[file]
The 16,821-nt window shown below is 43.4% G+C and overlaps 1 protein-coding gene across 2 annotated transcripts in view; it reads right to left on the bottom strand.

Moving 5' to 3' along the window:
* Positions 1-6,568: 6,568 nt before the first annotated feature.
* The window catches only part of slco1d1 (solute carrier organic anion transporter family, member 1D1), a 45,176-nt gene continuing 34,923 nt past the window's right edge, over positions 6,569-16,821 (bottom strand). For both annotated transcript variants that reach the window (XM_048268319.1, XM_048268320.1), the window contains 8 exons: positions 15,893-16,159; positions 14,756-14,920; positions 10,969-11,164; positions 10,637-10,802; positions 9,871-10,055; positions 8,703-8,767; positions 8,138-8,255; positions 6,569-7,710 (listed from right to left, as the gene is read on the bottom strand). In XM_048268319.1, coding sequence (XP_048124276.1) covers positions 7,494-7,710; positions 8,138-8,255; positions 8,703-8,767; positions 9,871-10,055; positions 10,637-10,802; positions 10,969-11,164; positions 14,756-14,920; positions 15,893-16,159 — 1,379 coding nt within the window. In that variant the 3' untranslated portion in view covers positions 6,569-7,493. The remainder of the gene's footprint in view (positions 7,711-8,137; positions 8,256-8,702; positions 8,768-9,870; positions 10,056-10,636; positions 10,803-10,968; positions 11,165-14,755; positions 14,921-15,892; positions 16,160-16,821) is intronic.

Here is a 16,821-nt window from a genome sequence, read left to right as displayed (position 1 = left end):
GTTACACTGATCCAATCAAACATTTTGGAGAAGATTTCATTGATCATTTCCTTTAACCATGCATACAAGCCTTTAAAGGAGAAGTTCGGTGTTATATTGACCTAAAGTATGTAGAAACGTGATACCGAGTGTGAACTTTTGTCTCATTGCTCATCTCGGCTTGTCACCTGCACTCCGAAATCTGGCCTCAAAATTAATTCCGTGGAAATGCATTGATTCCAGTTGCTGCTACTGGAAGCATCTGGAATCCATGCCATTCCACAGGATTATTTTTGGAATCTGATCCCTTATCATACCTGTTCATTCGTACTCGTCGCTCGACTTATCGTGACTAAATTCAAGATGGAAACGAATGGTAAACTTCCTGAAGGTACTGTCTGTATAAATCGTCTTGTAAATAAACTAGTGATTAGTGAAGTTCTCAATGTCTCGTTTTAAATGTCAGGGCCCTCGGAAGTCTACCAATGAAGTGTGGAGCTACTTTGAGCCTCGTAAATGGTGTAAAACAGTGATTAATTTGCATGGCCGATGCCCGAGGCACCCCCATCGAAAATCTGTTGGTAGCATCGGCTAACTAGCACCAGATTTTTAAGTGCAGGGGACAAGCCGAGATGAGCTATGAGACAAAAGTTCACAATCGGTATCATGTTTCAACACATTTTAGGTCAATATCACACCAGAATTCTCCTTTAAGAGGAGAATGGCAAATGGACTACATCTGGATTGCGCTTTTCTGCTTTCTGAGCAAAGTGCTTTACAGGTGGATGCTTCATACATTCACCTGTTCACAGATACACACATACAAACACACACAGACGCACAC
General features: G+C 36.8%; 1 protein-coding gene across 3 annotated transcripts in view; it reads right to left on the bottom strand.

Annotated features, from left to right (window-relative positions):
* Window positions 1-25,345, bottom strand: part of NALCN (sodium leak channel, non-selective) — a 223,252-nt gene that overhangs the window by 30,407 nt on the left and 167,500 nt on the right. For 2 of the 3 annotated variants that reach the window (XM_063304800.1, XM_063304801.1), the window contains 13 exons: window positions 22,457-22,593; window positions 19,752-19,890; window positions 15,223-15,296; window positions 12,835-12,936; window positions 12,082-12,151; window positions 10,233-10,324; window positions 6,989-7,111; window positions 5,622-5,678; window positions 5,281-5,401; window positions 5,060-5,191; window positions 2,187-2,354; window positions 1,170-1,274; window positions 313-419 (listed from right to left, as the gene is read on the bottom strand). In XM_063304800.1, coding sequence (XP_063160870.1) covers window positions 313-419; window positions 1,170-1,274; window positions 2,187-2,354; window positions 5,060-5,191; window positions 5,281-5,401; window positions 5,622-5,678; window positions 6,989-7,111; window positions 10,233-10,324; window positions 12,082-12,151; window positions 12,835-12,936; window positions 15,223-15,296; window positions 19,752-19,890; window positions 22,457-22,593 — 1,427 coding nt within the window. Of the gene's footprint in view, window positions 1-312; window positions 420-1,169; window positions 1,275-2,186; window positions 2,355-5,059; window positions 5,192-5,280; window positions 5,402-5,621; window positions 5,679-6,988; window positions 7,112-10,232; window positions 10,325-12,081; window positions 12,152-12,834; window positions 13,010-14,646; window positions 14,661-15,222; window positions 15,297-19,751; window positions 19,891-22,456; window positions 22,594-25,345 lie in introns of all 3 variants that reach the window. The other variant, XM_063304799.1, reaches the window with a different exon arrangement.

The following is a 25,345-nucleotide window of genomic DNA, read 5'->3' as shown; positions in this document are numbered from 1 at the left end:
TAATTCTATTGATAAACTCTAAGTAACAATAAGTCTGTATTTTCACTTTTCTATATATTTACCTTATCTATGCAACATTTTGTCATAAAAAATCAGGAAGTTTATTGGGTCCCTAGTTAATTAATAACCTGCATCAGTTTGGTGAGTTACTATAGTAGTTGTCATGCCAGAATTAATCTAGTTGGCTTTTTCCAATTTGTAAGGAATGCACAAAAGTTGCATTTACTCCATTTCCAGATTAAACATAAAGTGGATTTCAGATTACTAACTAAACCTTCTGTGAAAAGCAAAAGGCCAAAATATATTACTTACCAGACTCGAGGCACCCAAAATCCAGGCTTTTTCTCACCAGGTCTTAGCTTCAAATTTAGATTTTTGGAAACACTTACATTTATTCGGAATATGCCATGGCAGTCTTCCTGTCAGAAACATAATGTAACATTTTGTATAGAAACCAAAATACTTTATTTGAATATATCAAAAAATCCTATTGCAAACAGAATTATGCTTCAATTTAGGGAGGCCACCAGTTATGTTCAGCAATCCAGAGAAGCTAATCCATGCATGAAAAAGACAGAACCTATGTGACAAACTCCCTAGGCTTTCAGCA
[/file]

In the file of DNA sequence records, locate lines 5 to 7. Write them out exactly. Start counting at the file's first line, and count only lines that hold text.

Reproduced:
Here is a 16,821-nt window from a genome sequence, read left to right as displayed (position 1 = left end):
GTTACACTGATCCAATCAAACATTTTGGAGAAGATTTCATTGATCATTTCCTTTAACCATGCATACAAGCCTTTAAAGGAGAAGTTCGGTGTTATATTGACCTAAAGTATGTAGAAACGTGATACCGAGTGTGAACTTTTGTCTCATTGCTCATCTCGGCTTGTCACCTGCACTCCGAAATCTGGCCTCAAAATTAATTCCGTGGAAATGCATTGATTCCAGTTGCTGCTACTGGAAGCATCTGGAATCCATGCCATTCCACAGGATTATTTTTGGAATCTGATCCCTTATCATACCTGTTCATTCGTACTCGTCGCTCGACTTATCGTGACTAAATTCAAGATGGAAACGAATGGTAAACTTCCTGAAGGTACTGTCTGTATAAATCGTCTTGTAAATAAACTAGTGATTAGTGAAGTTCTCAATGTCTCGTTTTAAATGTCAGGGCCCTCGGAAGTCTACCAATGAAGTGTGGAGCTACTTTGAGCCTCGTAAATGGTGTAAAACAGTGATTAATTTGCATGGCCGATGCCCGAGGCACCCCCATCGAAAATCTGTTGGTAGCATCGGCTAACTAGCACCAGATTTTTAAGTGCAGGGGACAAGCCGAGATGAGCTATGAGACAAAAGTTCACAATCGGTATCATGTTTCAACACATTTTAGGTCAATATCACACCAGAATTCTCCTTTAAGAGGAGAATGGCAAATGGACTACATCTGGATTGCGCTTTTCTGCTTTCTGAGCAAAGTGCTTTACAGGTGGATGCTTCATACATTCACCTGTTCACAGATACACACATACAAACACACACAGACGCACAC
General features: G+C 36.8%; 1 protein-coding gene across 3 annotated transcripts in view; it reads right to left on the bottom strand.